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New Laws to Combat Squatting: What Texas Homeowners Need to Know (video)

Texas homeowners are facing significant issues with squatters occupying their properties without permission.

New Laws to Combat Squatting: What Texas Homeowners Need to Know (video)

State lawmakers, led by Senator Paul Bettencourt, are reconsidering property laws to address this problem. The proposed changes aim to close legal loopholes and provide better protection for homeowners.

Defining Squatting in Texas

Senator Paul Bettencourt highlights a major issue: Texas law currently lacks a clear definition of what constitutes a squatter.

Essentially, a squatter is someone who occupies a property without the owner’s consent, often attempting to take possession of it through adverse possession.

This situation leaves many homeowners feeling helpless, especially when law enforcement labels it as a civil matter rather than a criminal one.

Testimonies and Horrifying Accounts

During a recent hearing, various testimonies revealed the severity of the squatting issue. Homeowners shared horror stories about individuals, including drug addicts, taking over their properties.

The absence of immediate legal recourse exacerbates the problem. For instance, if law enforcement does not catch the squatters in the act of burglary, they often cannot intervene, leaving homeowners to deal with the intruders on their own.

Proposed Legal Changes

Senator Bettencourt and his colleagues are advocating for several changes in the law:

  1. Clear Definition and Classification: Redefining squatting as burglary to ensure immediate legal action can be taken against squatters.
  2. Rocket Docket for Evictions: Establishing a fast-track eviction process for Justices of the Peace to handle squatting cases promptly.
  3. Enhanced Tools for Law Enforcement: Providing law enforcement with the necessary tools and authority to evict squatters based on property ownership records such as tax records and utility bills.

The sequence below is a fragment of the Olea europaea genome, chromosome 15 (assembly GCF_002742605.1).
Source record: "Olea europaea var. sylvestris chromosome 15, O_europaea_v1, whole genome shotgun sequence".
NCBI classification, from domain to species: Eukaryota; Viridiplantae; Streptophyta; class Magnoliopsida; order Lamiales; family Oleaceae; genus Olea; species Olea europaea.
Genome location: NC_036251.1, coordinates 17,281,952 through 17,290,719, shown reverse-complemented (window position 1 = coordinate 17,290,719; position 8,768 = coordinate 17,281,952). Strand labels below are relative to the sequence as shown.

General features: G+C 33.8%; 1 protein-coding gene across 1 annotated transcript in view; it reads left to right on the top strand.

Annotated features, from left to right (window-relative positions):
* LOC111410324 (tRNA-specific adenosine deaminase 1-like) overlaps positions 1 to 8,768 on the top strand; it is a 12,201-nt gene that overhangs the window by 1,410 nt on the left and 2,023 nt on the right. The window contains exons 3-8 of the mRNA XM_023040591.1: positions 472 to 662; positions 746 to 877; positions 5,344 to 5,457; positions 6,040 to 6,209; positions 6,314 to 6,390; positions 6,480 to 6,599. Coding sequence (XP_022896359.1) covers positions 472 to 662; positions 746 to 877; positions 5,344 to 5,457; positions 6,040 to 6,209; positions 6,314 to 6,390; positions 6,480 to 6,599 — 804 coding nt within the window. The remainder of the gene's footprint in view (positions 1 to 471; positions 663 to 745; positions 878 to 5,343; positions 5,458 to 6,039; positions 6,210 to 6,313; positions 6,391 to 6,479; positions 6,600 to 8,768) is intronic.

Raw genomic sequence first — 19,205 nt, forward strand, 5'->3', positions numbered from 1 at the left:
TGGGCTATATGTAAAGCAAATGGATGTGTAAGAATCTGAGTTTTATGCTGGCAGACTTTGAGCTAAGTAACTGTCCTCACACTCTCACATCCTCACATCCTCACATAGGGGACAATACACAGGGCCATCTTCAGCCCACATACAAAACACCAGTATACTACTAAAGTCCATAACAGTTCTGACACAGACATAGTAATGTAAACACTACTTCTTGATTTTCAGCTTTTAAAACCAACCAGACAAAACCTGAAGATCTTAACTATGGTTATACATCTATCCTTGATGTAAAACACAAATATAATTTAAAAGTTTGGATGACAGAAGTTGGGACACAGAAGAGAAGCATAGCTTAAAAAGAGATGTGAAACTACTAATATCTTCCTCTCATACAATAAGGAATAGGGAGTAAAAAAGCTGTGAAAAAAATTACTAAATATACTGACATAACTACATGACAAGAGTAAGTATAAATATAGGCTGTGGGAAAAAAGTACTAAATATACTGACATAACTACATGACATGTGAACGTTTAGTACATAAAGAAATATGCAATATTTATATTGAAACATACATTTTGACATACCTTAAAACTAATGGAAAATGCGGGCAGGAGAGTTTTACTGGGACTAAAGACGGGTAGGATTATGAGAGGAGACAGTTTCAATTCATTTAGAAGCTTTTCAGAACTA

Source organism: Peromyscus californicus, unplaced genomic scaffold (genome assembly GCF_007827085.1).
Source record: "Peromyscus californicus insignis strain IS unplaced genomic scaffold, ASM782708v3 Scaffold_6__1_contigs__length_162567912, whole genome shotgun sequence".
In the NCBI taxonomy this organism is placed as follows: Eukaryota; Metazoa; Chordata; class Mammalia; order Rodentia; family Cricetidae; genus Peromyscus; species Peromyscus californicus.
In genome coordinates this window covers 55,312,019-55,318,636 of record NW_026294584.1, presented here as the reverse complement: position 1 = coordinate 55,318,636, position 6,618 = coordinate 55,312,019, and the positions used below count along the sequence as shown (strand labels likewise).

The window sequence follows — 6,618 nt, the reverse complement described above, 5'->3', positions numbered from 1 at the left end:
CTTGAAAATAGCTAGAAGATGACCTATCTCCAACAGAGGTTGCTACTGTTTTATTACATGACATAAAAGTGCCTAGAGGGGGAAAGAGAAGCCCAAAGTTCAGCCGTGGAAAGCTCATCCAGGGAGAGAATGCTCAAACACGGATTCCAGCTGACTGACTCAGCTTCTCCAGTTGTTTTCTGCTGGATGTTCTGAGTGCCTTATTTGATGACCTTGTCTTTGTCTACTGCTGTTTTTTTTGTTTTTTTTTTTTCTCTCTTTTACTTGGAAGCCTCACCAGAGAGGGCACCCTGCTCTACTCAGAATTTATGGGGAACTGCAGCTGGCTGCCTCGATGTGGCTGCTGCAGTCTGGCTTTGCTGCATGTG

Lawmakers’ Actions and Responses

State lawmakers, including Senator Bettencourt, have been proactive in addressing the issue.

During the hearing, a subcommittee led by Senator West and Senator Hall questioned local authorities about their handling of squatting cases. They discovered that some officials failed to take action due to technicalities in how the incidents were reported.

The proposed changes aim to eliminate these loopholes and ensure that law enforcement can act swiftly.

The Role of Local Governments and Law Enforcement

Local government officials and law enforcement officers have recognized the problem’s magnitude.

For example, Council Member Flickinger reported numerous cases of homes turning into drug dens due to squatters.

Constables in Harris County also identified hundreds of squatting incidents within their precincts. These findings underscore the urgent need for legislative reform to protect homeowners and communities.

Interim Measures and Future Prospects

While significant legislative changes may not occur until 2025, lawmakers are already taking steps to address the issue.

Lieutenant Governor Dan Patrick has assigned an interim charge to the local government committee to explore solutions.

This proactive approach aims to develop effective strategies and tools to combat squatting and provide relief to affected homeowners.

Conclusion

The squatting issue in Texas demands immediate attention and action. Senator Paul Bettencourt and his colleagues are working diligently to close legal loopholes and provide better protection for homeowners.

By redefining squatting as burglary, establishing a fast-track eviction process, and enhancing law enforcement tools, they aim to restore homeowners’ rights and prevent future squatting incidents.

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